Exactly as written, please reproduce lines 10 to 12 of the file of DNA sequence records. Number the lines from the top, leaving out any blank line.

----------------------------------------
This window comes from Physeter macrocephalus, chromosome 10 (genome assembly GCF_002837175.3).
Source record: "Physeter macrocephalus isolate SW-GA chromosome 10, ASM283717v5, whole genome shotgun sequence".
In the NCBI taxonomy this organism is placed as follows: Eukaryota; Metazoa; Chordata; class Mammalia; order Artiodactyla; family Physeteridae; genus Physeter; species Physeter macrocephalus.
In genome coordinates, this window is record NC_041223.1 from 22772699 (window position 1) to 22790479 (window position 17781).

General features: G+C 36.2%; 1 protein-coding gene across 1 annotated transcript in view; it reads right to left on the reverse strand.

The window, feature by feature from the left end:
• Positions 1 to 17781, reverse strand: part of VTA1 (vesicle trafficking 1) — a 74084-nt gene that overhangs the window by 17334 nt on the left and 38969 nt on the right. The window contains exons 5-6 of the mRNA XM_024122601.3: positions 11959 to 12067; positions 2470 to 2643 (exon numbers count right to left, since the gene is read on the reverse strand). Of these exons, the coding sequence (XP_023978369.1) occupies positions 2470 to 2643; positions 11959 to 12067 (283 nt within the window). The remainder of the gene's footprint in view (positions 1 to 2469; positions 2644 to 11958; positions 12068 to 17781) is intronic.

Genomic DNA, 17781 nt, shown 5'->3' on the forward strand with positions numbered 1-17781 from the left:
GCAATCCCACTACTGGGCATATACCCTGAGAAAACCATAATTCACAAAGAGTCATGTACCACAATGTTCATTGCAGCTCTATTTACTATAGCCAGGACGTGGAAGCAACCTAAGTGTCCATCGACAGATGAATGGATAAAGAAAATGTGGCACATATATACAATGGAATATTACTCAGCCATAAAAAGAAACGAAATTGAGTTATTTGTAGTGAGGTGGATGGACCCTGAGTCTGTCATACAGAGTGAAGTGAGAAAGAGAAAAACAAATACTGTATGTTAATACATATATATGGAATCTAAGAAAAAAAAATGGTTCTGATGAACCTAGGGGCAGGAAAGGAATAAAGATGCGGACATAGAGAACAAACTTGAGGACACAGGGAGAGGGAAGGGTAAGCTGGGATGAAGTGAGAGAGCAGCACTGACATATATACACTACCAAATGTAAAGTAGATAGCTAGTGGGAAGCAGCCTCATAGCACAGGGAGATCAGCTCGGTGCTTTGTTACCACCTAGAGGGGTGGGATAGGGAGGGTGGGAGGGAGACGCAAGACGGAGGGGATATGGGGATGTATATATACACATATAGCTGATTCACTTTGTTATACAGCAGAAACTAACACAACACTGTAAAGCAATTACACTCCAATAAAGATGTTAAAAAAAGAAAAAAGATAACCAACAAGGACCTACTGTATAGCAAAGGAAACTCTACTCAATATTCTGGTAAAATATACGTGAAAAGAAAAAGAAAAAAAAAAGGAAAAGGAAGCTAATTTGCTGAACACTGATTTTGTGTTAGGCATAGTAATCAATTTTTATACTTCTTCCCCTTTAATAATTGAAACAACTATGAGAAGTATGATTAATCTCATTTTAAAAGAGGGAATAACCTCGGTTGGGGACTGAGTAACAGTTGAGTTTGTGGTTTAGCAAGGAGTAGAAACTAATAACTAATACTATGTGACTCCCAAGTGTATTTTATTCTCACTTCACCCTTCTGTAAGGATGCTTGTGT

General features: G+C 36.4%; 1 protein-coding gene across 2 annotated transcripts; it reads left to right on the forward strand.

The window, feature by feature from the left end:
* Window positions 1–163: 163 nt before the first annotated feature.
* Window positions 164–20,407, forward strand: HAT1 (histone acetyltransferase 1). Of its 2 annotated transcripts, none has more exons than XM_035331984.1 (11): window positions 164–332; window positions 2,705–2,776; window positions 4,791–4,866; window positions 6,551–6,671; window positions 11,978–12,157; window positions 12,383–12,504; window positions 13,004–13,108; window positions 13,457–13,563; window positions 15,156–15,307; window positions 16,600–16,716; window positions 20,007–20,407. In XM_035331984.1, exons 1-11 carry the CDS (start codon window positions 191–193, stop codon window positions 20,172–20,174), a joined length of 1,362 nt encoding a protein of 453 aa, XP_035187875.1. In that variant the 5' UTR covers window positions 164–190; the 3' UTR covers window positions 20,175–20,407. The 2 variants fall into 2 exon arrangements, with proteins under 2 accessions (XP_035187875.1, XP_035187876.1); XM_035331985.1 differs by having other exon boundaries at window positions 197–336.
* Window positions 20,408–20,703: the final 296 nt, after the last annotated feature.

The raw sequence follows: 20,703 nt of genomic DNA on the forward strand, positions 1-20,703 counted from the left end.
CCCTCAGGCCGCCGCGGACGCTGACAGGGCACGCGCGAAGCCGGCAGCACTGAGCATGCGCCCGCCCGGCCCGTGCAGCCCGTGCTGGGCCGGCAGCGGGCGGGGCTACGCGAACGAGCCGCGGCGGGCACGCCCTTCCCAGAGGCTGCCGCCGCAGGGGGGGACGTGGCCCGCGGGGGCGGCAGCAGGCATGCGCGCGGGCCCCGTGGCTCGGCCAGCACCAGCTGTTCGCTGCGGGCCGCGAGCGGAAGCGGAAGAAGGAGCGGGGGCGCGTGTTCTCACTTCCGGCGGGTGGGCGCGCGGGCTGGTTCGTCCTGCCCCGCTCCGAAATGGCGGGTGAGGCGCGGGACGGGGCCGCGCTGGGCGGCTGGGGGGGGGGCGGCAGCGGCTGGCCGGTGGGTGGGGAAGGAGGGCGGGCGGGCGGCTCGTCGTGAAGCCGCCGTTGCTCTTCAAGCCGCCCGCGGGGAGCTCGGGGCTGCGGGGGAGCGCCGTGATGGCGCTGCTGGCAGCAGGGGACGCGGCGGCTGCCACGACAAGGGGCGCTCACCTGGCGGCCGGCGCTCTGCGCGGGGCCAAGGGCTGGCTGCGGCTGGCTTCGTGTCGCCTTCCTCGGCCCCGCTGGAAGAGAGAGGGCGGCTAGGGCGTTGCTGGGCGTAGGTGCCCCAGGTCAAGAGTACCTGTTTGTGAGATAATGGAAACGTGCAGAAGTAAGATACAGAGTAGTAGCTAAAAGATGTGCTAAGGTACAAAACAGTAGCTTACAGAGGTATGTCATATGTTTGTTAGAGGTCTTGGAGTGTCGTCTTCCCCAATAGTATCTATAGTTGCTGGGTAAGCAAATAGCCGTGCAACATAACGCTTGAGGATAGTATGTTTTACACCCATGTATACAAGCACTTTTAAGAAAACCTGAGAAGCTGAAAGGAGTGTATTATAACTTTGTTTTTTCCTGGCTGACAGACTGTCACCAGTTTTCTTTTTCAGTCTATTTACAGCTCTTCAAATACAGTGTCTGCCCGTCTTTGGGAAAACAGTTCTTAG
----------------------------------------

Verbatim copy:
General features: G+C 36.4%; 1 protein-coding gene across 2 annotated transcripts; it reads left to right on the forward strand.

The window, feature by feature from the left end:
* Window positions 1–163: 163 nt before the first annotated feature.